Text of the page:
Archiving data

Archiving research data means submitting them to a data centre, archive or repository where they will protected in the long term against loss, deterioration, unauthorised or inappropriate access, obsolescence and future incompatibility. Archiving is a necessary first step towards data sharing, but it is still important to archive data even if you do not plan to share them with others.

There are a number of benefits to archiving your data:

  • It demonstrates compliance with University policy, funder policies and national information access legislation.
  • It ensures that your data will remain available long into the future, with an appropriate level of guarantee about their ongoing authenticity, integrity and completeness.
  • The archive can provide a level of quality assurance; this varies from archive to archive, but may include integrity checks, documentation proofing or normalisation to specific standards.
  • It allows you to share data in a robust manner, so that your data are visible, discoverable, accessible and citable at a reliable location.
  • It allows you to share data in a controlled manner without having to monitor all requests for access yourself (unless you want to).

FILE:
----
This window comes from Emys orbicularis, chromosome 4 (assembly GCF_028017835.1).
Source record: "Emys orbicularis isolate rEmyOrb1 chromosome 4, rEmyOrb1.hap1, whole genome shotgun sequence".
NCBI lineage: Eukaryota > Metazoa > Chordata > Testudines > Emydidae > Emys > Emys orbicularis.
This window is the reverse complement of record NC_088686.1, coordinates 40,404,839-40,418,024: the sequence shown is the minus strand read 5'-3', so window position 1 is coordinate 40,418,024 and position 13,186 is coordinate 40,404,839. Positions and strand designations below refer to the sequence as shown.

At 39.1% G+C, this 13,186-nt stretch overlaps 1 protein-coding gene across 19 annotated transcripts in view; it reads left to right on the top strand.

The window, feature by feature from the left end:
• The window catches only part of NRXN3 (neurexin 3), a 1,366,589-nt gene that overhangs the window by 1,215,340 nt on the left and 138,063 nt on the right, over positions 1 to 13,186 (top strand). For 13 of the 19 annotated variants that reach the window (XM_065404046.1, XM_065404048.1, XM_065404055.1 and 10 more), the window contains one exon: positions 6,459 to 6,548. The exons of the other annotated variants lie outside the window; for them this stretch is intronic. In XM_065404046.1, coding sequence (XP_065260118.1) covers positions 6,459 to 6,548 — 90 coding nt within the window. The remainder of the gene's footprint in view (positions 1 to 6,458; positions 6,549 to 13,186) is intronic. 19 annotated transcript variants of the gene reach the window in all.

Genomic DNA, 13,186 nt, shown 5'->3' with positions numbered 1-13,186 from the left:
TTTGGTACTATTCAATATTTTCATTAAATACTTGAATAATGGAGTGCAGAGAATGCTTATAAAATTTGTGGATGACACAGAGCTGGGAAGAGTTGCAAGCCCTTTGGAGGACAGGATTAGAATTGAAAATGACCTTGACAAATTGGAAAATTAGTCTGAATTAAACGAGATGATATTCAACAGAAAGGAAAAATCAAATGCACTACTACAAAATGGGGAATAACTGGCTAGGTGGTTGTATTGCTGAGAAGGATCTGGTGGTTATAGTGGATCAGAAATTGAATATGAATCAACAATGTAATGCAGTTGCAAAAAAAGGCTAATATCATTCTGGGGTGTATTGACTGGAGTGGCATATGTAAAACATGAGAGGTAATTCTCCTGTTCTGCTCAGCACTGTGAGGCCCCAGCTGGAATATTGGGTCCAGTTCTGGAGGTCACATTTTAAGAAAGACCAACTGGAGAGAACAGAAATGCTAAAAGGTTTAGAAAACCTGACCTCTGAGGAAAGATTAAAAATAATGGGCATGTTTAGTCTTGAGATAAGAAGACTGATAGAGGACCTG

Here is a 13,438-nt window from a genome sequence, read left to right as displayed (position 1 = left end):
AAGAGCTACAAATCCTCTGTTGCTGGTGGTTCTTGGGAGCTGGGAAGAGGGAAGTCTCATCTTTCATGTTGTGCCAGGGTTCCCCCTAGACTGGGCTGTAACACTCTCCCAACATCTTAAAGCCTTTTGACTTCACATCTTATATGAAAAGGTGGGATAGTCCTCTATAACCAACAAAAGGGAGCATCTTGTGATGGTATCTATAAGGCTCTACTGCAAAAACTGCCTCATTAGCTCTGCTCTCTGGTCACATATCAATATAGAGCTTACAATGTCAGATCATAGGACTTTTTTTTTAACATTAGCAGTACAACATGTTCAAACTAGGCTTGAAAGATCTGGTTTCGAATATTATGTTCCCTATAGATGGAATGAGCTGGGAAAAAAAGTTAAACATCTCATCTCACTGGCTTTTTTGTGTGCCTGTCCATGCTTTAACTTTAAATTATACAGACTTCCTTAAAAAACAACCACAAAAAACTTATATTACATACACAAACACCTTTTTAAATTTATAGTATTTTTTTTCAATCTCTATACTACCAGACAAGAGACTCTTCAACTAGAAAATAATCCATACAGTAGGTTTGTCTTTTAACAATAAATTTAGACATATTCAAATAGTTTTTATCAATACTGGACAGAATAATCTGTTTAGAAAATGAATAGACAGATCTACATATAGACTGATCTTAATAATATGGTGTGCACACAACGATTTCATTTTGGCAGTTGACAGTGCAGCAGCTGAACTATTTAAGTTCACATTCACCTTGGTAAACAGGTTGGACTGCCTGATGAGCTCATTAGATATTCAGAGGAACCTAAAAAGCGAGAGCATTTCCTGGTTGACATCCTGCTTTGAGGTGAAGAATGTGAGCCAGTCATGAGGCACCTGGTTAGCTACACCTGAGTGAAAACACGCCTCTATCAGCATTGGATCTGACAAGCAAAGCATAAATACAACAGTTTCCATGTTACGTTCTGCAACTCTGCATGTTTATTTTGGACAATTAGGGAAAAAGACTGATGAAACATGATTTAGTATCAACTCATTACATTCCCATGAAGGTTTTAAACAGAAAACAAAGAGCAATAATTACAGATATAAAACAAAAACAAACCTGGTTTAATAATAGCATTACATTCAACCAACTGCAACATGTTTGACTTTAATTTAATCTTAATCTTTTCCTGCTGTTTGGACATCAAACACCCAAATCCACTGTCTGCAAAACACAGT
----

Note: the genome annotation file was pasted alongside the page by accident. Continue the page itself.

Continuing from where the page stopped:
For more information about the wider societal benefits of archiving data, see 'Why Deposit Data?' from the UK Data Archive.

At the University of Bath, archiving data is a four step process:

  1. Select a dataset to archive from among the data you have gathered, processed and derived.
  2. Register the dataset in Pure, the University's current research information system
  3. Either submit the dataset to a subject-specific data archive, or upload it to the University of Bath Research Data Archive
  4. Complete a catalogue record for your dataset in the University of Bath Research Data Archive

Research data are typically submitted to the archive by the data creator, though in exceptional circumstances it might be appropriate for you to archive third party data you have used. You should also consider archiving your non-digital data.

It is important that readers of your research papers know if and where they can access the underlying data, so you must include this information in a data access statement in each paper, referencing the archival copy.